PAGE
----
the commons of Great Britain, etc., do give and grant"--What?
Their own property? No! The treasure, the heart's blood of all
your Majesty's dutiful and affectionate British-American

But the time is far spent. I will not tire your patience. It
was once a fundamental maxim that every subject had the same
right to his life, liberty, property, and the law that the King
had to his crown; and 'tis yet, I venture to say, as much as a
crown is worth, to deny the subject his law, which is his
birthright. 'Tis a first principle "that Majesty should not only
shine in arms, but be armed with the laws." The administration
of justice is necessary to the very existence of governments.
Nothing can warrant the stopping the course of justice but the
impossibility of holding courts, by reason of war, invasion,
rebellion, or insurrection. This was law at a time when the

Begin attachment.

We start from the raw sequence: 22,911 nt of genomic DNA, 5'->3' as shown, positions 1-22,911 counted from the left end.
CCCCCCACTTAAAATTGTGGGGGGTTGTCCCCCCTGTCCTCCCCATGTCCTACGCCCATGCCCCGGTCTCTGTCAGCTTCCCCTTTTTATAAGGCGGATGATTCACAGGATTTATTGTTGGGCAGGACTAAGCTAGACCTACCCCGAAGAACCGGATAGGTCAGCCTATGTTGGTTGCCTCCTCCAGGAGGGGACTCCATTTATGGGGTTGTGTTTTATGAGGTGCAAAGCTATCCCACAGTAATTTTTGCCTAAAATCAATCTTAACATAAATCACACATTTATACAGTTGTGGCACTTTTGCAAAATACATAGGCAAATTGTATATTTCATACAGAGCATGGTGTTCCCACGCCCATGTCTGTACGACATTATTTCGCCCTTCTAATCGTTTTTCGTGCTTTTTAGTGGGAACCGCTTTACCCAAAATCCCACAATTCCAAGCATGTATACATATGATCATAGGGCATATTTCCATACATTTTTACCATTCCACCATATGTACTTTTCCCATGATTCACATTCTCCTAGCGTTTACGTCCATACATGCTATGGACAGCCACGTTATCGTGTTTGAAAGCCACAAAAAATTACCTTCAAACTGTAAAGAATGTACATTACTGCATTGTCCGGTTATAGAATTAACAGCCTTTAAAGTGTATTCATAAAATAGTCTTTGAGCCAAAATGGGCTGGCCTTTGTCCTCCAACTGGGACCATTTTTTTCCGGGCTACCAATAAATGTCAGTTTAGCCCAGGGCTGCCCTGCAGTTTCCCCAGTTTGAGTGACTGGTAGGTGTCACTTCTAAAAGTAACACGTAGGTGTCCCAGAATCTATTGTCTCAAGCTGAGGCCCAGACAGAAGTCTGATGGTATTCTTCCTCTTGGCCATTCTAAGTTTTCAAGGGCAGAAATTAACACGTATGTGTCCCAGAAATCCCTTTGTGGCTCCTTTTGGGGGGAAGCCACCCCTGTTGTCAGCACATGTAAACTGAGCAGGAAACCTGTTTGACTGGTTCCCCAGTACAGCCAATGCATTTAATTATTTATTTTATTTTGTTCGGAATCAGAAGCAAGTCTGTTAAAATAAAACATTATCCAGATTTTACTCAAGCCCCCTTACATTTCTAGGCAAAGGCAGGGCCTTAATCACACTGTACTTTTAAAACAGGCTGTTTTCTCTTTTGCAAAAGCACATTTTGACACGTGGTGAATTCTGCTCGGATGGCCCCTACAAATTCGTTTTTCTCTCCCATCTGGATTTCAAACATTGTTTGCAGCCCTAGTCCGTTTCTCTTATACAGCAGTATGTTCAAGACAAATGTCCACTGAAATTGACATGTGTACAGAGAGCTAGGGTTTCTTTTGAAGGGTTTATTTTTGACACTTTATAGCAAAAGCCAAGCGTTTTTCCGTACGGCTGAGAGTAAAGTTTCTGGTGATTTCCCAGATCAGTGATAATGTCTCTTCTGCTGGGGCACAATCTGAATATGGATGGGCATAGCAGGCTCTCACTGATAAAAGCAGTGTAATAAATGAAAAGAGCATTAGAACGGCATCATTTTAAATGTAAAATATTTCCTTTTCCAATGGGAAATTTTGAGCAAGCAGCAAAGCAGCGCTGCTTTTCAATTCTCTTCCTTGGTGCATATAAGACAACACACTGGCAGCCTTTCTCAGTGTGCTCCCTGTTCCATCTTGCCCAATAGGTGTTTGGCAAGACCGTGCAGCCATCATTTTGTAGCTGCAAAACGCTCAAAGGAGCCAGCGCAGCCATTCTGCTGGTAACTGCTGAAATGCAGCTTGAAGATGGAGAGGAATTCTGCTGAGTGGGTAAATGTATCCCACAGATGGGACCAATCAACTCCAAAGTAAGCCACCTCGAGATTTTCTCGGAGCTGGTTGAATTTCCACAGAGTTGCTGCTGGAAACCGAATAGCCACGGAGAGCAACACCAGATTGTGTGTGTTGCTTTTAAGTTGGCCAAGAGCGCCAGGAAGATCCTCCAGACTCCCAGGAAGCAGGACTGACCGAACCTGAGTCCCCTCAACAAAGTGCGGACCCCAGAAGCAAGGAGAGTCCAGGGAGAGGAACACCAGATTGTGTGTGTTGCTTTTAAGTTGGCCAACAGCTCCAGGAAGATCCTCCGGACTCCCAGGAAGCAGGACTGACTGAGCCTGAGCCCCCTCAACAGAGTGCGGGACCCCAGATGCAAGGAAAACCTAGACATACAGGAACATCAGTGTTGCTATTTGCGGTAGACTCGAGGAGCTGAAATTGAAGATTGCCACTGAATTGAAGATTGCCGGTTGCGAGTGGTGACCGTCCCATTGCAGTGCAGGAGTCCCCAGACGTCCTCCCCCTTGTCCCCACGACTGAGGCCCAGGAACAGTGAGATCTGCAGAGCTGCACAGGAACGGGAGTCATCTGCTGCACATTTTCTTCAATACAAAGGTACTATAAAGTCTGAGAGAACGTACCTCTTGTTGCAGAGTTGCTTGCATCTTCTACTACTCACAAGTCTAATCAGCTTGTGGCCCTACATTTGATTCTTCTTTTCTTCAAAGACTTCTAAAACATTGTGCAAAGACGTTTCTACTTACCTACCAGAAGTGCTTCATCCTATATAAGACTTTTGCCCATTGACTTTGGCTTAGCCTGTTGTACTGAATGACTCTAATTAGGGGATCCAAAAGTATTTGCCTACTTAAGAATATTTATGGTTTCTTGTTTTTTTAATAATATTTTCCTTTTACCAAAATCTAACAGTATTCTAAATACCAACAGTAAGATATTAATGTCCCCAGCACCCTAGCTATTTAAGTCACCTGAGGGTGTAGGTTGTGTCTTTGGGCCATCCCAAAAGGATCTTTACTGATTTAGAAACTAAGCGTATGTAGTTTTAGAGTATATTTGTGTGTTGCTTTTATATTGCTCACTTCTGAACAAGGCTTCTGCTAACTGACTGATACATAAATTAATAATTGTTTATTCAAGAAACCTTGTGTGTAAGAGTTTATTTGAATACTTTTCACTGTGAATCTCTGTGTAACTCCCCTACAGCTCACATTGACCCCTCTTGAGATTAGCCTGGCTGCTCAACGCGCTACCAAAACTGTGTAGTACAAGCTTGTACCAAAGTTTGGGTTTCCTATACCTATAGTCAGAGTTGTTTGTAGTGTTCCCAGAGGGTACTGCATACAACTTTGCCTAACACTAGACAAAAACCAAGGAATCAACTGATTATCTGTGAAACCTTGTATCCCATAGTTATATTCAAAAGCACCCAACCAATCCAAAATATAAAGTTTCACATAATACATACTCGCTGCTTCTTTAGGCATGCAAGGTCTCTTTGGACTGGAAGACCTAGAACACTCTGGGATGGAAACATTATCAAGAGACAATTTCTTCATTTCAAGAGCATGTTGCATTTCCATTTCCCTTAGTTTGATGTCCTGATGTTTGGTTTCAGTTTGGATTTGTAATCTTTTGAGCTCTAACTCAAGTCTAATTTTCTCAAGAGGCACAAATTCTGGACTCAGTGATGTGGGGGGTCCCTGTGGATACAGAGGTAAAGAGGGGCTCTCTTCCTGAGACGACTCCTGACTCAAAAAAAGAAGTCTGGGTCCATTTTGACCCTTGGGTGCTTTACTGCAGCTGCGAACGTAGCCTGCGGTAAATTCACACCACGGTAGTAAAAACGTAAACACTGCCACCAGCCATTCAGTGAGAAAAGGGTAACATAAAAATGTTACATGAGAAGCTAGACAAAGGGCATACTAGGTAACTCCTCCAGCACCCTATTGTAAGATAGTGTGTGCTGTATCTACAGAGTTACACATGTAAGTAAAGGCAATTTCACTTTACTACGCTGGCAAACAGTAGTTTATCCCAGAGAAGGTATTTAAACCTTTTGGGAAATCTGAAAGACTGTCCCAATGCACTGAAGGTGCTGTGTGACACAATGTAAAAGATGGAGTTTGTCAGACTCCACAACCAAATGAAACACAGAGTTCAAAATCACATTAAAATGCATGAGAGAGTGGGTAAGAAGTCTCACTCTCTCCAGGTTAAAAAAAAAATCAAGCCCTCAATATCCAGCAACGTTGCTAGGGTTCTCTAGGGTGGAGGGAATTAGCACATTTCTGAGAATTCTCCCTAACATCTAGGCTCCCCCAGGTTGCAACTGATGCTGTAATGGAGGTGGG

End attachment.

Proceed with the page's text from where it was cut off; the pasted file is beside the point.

whole island of Great Britain was divided into an infinite number
of petty baronies and principalities; as Germany is, at this day.

Insurrections then, and even invasions, put the whole nation into
such confusion that justice could not have her equal course;
especially as the kings in ancient times frequently sat as
judges. But war has now become so much of a science, and gives
so little disturbance to a nation engaged, that no war, foreign
or domestic, is a sufficient reason for shutting up the courts.
But if it were, we are not in such a state, but far otherwise,
the whole people being willing and demanding the full
administration of justice. The shutting up of the courts is an
abdication, a total dissolution of government. Whoever takes
from the king his executive power, takes from the king his
kingship. "The laws which forbid a man to pursue his right one